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Camera Smile

Camera Smile
By Joe Phillips Dear Me
Camera Smile
By Joe Phillips Dear Me

Open up!

I am gobsmacked by the people on TV and social media who pose for pictures with mouths

wide open. Is it supposed to be a look of surprise? Are they caught in the middle of a laugh? Are they like baby birds vying to be fed?

It is a modern but inscrutable practice to show people posing with gaping mouths, and I've seen enough of folk's molars.

When photography was new, people sat for pictures with a plain face — no expression, deadpan. Early photographs took long exposures, too long for the subject to hold a smile.

Some exposures took so long the subjects sat with their bodies and heads held in place by metal frames. That was nothing to smile about.

Even if most everybody had teeth that were various shades of brown, it wasn't something they were proud of, so they sat there looking glum but not gummy.

Dental health was not at the level we know today.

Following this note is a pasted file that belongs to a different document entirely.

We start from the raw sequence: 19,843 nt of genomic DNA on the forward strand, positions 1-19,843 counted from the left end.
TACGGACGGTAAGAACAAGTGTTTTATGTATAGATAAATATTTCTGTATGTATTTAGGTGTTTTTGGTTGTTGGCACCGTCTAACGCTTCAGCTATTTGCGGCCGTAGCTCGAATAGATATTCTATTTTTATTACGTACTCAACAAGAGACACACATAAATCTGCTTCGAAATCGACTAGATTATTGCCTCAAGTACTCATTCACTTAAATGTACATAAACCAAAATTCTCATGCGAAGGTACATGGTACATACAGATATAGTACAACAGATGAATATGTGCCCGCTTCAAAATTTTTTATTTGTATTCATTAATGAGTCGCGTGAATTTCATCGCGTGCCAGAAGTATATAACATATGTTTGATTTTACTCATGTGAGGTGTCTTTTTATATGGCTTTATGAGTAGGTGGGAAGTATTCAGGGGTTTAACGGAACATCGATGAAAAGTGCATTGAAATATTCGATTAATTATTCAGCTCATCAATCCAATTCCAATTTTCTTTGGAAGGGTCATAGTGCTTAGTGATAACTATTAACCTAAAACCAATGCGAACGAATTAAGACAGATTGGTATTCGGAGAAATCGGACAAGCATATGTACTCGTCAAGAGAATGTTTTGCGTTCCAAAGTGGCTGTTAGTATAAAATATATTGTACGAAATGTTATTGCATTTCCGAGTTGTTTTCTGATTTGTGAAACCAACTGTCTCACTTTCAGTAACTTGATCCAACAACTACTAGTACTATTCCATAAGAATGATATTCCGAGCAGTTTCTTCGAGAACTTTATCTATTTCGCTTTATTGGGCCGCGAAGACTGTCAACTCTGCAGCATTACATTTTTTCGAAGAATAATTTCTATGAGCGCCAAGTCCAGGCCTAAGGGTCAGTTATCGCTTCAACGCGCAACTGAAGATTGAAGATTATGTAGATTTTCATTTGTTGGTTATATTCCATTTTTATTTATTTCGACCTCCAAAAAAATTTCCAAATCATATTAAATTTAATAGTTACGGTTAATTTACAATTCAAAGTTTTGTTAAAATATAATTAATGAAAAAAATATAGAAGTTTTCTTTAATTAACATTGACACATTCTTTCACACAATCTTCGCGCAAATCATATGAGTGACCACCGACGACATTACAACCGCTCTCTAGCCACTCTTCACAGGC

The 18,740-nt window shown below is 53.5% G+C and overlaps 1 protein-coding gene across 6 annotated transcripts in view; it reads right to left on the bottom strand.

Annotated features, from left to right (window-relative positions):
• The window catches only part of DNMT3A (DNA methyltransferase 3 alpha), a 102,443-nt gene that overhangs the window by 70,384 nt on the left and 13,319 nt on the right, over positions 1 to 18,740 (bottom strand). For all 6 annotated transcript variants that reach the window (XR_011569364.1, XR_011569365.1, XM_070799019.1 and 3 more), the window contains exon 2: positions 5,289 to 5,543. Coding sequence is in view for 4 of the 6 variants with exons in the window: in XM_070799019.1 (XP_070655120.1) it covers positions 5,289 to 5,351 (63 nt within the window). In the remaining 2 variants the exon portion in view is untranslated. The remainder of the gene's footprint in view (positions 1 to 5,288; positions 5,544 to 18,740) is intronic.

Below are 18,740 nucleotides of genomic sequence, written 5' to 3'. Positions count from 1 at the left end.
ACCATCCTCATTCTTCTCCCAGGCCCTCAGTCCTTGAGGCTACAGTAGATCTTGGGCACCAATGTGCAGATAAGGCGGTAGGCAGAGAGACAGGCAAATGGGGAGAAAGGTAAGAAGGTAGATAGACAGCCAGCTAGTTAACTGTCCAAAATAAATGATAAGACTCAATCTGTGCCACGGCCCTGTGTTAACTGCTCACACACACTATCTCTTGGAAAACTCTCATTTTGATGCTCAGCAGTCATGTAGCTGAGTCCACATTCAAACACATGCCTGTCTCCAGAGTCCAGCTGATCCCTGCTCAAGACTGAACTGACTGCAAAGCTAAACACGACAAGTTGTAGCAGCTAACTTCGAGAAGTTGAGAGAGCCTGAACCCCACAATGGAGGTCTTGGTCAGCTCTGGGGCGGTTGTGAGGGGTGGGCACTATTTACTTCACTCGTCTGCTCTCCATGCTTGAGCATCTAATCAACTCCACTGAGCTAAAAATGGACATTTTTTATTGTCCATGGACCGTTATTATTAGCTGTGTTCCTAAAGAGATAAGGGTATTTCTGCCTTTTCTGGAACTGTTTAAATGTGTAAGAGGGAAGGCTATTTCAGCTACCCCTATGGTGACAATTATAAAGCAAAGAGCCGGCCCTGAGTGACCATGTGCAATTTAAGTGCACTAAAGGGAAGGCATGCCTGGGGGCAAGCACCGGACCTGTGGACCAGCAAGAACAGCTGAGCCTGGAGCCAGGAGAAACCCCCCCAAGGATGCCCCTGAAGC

While walking through the woods, my father often broke a twig from a black gum tree and chewed on one end of it until it appeared to have bristles. That, he said, was what they had for tooth brushes in his grandparents' day.

More prosperous people bought tooth brushes carved from bone with little holes drilled in one end. You supplied your own hog bristles. There is one of these in the Douglas County Museum of History and Art.

Smiling for the camera is a modern thing, looks fake but we're used to it. Candid snapshots are more telling.

I've never seen a smiling figure in a painted portrait, save the vague smile of Leonardo da Vinci's “Mona Lisa.”

Ray Evans and Jay Livingston wrote the hit song recorded in 1950 by Nat “King” Cole about the ambiguous smile of woman in the “Mona Lisa” painting. I admit it looks like the lady is on the cusp of amusement.

English Queen Elizabeth I (15331603) had wealth and power, but she also had a notoriously bad mouth. One writer stated that sugar was so expensive in 16th century England that many people would go their whole lives without ever tasting sugar.

Elizabeth had all the money she could possibly want, and, like many of the wealthy, she chose to spend it on food. Some people of that time brushed their teeth with a polish made of sugar.

The ill tempered royal kept visitors at a distance and hid her black teeth with a piece of white silk in her mouth while sitting at court.

I suppose the modern practice of yawning for the camera will pass as most fads do, but I wish it would hasten along.

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